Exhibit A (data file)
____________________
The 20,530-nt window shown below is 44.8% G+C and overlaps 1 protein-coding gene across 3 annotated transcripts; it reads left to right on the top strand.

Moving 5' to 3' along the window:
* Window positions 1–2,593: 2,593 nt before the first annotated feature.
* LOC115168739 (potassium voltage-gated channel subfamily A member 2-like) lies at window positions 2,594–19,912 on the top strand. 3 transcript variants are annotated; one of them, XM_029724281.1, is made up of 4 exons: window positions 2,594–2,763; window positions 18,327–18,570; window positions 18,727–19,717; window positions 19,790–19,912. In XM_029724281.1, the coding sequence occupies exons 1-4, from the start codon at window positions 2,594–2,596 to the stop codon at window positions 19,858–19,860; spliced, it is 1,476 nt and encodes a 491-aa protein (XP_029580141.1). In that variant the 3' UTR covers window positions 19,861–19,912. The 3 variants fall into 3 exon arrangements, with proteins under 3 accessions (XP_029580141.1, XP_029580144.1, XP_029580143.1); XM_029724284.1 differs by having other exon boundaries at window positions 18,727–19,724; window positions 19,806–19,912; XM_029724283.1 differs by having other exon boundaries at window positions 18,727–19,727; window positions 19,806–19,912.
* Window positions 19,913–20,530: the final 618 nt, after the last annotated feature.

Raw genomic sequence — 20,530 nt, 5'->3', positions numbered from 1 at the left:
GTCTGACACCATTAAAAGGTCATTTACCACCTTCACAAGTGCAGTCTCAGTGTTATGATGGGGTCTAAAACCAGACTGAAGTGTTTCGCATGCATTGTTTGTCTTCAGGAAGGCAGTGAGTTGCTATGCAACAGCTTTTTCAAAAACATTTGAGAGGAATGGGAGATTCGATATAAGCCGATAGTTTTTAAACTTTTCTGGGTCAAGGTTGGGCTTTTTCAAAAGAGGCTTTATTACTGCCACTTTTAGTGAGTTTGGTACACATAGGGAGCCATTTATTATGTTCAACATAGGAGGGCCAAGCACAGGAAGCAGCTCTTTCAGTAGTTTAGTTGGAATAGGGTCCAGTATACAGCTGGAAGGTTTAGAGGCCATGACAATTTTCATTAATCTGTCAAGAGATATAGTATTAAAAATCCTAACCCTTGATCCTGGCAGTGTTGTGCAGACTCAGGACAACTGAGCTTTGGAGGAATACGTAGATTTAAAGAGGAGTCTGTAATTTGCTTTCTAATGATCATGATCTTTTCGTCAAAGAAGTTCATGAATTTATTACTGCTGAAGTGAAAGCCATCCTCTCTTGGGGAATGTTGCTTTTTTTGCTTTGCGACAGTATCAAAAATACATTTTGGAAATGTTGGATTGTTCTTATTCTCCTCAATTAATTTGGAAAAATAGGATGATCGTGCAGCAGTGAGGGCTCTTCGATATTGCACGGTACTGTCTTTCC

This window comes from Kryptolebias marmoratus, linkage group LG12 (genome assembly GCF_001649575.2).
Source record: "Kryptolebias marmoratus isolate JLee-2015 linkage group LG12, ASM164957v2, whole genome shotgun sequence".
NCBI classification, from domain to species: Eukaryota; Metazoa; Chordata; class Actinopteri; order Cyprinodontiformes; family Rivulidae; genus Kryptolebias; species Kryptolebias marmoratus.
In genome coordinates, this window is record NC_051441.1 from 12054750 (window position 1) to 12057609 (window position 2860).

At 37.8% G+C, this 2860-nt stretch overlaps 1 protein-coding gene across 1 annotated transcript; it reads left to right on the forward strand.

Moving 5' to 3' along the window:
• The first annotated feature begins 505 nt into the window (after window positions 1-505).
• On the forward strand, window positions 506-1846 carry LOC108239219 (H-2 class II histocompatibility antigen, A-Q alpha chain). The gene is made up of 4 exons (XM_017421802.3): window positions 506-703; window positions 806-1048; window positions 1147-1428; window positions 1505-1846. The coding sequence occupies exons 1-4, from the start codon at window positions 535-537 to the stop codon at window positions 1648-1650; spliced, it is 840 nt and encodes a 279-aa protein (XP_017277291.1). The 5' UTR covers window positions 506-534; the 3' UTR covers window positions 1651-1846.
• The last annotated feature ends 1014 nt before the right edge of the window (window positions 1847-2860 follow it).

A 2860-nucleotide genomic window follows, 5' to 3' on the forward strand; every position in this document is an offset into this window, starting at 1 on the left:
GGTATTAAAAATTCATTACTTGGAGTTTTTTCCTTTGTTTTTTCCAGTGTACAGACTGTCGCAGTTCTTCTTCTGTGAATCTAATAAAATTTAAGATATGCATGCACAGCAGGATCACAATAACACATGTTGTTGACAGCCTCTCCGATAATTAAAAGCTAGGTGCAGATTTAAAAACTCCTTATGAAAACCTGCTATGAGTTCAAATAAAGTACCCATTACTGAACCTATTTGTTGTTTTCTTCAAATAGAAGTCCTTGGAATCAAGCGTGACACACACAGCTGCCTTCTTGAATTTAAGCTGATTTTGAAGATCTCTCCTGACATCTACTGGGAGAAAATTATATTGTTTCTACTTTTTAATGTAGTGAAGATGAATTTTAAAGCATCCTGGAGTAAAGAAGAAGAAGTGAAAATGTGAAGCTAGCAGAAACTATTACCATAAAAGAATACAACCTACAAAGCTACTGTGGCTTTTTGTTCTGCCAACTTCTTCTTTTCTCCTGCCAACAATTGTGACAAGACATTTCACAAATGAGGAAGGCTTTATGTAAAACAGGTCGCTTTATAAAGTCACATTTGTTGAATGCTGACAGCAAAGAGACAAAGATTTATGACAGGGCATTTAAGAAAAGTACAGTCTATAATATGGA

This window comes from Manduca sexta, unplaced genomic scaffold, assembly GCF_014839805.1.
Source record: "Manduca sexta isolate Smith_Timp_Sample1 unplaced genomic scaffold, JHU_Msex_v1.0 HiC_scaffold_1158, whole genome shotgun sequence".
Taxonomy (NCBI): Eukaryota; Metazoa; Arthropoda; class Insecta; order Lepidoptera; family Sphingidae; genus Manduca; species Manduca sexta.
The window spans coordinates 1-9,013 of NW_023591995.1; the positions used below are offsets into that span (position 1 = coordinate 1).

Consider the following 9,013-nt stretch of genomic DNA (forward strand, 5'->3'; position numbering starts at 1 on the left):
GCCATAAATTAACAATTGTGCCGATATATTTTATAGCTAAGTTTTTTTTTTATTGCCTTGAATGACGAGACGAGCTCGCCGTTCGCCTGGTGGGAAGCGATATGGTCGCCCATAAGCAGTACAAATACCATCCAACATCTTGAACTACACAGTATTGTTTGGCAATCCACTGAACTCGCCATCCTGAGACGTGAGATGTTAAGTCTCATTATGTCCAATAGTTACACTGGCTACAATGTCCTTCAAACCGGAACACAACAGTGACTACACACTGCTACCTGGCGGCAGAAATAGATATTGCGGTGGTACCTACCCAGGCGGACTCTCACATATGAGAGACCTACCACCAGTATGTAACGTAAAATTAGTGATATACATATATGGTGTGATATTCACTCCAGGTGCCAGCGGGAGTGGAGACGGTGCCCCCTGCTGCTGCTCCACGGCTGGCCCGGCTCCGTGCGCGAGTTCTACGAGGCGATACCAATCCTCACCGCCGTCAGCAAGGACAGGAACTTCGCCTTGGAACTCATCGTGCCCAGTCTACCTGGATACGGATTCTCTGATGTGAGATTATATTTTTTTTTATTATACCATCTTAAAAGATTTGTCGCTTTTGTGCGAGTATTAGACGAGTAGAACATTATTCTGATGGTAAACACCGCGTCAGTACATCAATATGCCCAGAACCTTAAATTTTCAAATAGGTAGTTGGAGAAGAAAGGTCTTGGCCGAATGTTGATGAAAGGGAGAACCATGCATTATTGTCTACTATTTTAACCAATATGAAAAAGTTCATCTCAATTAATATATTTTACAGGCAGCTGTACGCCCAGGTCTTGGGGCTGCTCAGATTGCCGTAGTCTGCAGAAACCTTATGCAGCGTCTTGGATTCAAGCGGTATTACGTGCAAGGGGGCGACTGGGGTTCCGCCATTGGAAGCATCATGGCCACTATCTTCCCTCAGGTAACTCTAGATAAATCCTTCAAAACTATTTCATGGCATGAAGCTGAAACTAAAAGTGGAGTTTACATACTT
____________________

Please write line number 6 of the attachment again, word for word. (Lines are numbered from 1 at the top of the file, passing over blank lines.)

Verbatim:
Raw genomic sequence — 20,530 nt, 5'->3', positions numbered from 1 at the left: